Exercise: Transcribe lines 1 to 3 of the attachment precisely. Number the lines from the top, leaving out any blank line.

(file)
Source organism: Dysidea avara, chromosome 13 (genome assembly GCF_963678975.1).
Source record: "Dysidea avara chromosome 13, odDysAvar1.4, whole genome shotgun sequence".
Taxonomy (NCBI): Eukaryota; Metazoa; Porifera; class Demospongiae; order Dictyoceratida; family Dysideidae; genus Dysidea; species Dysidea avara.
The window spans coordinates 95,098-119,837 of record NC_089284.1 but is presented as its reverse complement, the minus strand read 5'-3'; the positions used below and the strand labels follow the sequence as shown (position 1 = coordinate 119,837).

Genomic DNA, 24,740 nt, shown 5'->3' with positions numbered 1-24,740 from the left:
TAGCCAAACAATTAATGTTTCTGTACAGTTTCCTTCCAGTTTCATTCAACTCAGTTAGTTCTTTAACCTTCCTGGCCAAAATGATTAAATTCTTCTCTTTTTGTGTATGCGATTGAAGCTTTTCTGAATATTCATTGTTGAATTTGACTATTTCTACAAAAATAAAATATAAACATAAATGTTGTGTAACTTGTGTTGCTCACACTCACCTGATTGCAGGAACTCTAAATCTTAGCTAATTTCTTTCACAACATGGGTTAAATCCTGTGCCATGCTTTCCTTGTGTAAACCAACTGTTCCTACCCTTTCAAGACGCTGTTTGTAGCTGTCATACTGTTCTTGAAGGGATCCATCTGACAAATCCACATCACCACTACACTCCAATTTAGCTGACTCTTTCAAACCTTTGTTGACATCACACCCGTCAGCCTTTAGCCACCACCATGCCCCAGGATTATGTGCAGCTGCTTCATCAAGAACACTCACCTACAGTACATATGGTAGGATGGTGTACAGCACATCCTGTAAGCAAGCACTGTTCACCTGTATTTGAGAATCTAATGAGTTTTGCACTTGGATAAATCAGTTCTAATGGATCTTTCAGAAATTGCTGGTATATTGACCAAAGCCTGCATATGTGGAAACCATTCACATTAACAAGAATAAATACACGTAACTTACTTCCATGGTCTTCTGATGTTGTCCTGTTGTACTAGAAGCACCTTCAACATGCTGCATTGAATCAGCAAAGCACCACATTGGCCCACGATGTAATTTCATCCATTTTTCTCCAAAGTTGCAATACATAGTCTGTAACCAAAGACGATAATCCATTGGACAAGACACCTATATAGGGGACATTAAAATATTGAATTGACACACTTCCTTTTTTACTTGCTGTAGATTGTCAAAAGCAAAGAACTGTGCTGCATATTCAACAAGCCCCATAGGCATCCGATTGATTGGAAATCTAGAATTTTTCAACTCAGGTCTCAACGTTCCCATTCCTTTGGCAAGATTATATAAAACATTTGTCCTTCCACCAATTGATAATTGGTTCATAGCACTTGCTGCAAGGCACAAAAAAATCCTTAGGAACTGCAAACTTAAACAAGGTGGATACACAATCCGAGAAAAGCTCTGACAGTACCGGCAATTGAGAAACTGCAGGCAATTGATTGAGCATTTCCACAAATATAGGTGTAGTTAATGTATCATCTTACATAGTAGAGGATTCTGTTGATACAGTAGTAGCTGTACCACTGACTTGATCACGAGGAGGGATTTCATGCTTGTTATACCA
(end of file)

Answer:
Source organism: Dysidea avara, chromosome 13 (genome assembly GCF_963678975.1).
Source record: "Dysidea avara chromosome 13, odDysAvar1.4, whole genome shotgun sequence".
Taxonomy (NCBI): Eukaryota; Metazoa; Porifera; class Demospongiae; order Dictyoceratida; family Dysideidae; genus Dysidea; species Dysidea avara.